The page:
A $15,000 grant from Verizon to the University of Arkansas – Fort Smith will help more girls in the greater Fort Smith region learn about and pursue careers in the fields of science, technology, engineering and mathematics.
J.J. Vignault, Ginger Daril and Lee Deloach of Verizon, along with state Sen. Jake Files, presented the check to UAFS during the university’s Board of Visitors meeting Sept. 23, with the gift funding a summer camp at the university for girls interested in pursuing careers in the STEM field.
“In the next few years, approximately 80 percent of jobs will require STEM skills, so it’s critical that we train today’s students to excel in these fields,” Daril said. “The University of Arkansas – Fort Smith is making a significant impact on students in the Greater Arkansas River Valley area with its STEM programs, and we anticipate many success stories from these young innovators.”
The UAFS-Verizon STEM Camp for Girls will be open to junior high school students and make STEM fields accessible and fun by featuring hands-on experiments in STEM areas, mentoring by female STEM professionals, and real-life applications of STEM concepts in various industries.
Teachers can also take advantage of professional development opportunities during the camp, according to Dr. Jen Jamison, assistant professor of chemistry and co-organizer of the camp.
“We will provide them with instructional aids and resources to help them integrate content from our modules into their existing lesson plans,” Jamison said. “During the camp, they get to implement what they have learned while teaching camp students.”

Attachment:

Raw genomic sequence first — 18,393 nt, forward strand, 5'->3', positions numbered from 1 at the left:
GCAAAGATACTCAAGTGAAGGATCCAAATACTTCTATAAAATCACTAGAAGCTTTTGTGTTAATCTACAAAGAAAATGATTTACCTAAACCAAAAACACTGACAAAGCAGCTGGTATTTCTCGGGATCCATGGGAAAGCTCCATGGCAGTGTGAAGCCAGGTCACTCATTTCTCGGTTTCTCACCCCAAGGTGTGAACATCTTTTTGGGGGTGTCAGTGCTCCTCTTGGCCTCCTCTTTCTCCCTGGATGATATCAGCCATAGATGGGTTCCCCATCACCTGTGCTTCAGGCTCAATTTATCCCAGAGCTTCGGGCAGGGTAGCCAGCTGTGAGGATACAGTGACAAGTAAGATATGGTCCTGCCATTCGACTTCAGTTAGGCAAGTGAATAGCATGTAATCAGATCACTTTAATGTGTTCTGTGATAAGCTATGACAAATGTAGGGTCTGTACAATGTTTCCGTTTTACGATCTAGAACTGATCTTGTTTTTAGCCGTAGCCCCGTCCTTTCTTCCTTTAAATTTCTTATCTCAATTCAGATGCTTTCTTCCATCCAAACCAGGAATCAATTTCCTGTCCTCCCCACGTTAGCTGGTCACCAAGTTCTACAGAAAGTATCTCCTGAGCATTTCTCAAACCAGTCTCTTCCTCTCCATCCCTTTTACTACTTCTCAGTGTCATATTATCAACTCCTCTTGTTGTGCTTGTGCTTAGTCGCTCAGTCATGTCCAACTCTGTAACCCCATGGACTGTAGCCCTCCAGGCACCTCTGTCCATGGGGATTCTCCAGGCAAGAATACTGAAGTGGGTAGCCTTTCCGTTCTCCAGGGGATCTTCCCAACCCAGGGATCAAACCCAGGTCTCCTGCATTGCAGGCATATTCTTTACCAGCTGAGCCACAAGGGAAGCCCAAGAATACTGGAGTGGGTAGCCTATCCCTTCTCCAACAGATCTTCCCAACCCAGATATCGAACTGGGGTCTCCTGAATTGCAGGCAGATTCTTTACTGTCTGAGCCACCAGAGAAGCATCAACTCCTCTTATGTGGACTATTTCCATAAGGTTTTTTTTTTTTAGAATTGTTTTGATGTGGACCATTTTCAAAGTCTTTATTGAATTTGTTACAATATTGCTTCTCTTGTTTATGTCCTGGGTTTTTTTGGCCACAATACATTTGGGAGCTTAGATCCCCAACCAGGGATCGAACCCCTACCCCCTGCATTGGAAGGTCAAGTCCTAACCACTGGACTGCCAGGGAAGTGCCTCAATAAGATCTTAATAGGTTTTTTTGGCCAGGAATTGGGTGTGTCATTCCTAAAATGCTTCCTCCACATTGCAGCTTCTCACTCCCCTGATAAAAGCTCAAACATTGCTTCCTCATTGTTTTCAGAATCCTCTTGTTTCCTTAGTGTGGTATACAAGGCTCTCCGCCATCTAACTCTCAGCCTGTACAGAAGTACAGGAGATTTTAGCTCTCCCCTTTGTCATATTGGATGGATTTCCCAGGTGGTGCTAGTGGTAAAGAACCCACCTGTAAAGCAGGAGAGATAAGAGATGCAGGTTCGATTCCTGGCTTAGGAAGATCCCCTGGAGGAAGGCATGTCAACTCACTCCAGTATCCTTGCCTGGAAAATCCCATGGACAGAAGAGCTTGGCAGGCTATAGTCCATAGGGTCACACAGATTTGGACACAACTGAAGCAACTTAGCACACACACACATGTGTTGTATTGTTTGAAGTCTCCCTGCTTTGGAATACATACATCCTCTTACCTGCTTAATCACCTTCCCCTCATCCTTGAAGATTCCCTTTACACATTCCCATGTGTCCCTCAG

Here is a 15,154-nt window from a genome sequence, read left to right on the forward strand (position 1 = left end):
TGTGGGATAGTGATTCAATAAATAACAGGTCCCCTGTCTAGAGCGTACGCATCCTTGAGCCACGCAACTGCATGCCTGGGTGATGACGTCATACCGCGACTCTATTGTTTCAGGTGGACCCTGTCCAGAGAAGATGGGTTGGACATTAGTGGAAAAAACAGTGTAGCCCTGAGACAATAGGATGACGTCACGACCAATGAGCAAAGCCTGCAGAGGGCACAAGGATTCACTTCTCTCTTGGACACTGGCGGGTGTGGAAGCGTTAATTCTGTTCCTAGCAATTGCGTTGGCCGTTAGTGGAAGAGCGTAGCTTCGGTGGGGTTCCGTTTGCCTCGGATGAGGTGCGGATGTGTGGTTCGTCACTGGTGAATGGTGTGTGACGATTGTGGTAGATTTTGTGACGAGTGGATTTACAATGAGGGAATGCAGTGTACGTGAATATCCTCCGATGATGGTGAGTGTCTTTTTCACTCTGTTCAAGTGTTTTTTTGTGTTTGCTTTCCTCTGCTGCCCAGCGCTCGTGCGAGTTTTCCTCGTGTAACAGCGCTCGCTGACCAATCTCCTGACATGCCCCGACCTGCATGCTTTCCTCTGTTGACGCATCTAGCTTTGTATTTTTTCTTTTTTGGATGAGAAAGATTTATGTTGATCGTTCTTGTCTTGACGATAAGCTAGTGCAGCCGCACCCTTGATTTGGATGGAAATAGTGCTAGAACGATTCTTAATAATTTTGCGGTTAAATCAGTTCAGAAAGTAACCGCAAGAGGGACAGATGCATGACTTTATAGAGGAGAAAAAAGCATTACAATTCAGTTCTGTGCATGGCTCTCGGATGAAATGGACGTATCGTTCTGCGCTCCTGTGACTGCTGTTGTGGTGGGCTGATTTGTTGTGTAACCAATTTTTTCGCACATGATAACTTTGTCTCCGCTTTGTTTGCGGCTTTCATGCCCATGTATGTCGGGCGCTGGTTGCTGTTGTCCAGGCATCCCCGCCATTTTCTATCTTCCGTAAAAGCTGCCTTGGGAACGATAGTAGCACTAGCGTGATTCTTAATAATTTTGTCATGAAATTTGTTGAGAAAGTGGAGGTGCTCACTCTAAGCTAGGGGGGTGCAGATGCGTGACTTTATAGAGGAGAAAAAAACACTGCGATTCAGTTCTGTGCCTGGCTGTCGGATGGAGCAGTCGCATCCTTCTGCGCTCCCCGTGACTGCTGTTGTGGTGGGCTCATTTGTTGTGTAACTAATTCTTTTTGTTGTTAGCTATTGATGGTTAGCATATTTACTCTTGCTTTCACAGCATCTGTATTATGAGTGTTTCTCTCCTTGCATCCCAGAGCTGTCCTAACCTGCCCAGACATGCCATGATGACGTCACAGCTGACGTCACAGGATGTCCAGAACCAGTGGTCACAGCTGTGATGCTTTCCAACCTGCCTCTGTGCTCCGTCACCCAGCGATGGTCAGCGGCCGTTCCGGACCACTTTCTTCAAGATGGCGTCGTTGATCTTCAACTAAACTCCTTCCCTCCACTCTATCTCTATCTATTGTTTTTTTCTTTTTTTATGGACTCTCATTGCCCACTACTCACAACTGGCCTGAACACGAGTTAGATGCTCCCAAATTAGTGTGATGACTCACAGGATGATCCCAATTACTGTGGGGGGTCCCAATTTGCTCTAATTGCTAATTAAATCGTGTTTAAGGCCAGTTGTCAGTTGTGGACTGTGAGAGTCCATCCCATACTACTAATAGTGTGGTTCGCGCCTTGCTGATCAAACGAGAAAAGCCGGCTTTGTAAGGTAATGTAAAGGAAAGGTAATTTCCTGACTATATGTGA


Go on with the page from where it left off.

“It's a way for teachers to become more confident and innovative in their approach to teaching STEM at their schools,” Jamison continued. “In this manner, this camp will be a win-win for not only UAFS, but also the River Valley community.”
The camp is modeled off a previous summer camp at UAFS called Green Academy, coordinated by Jamison and Sabrina Gomez, instructor of electronics technology. Following the success of Green Academy, Jamison and Gomez proposed a similar camp to Verizon but with a broader scope, focusing on more branches of STEM and emphasizing innovation in those fields.
“We are incredibly appreciative for the opportunity to host this camp, which will bring awareness of STEM career opportunities to junior high school females in our region,” Gomez said. “We hope camps like the UAFS-Verizon STEM Camp for Girls will encourage more young females to enter STEM fields and find success.”
Dr. Ron Darbeau, dean of the College of Science, Technology, Engineering and Mathematics, echoed Gomez’s sentiments.
“I am grateful for the dedication and hard work of Dr. Jamison and Ms. Gomez and for Verizon's wisdom and generosity in supporting this noteworthy endeavor,” Darbeau said. “The enterprise of science is enriched by broader participation across all demographics. Activities that spark and nurture girls' interest in STEM ensure a future in which more women bring their significant talent to the discipline, thereby benefiting us all.”
Dr. Mary Lackie, vice chancellor for university advancement and executive director of the UAFS Foundation, said the grant will make an impact on students in local schools.
“We are thrilled that Verizon chose to partner with us to provide this opportunity to young girls in our community,” Lackie said. “We hope that it will help them to see the opportunities for women in STEM careers and that they will further their educations at UAFS after they graduate from high school.”
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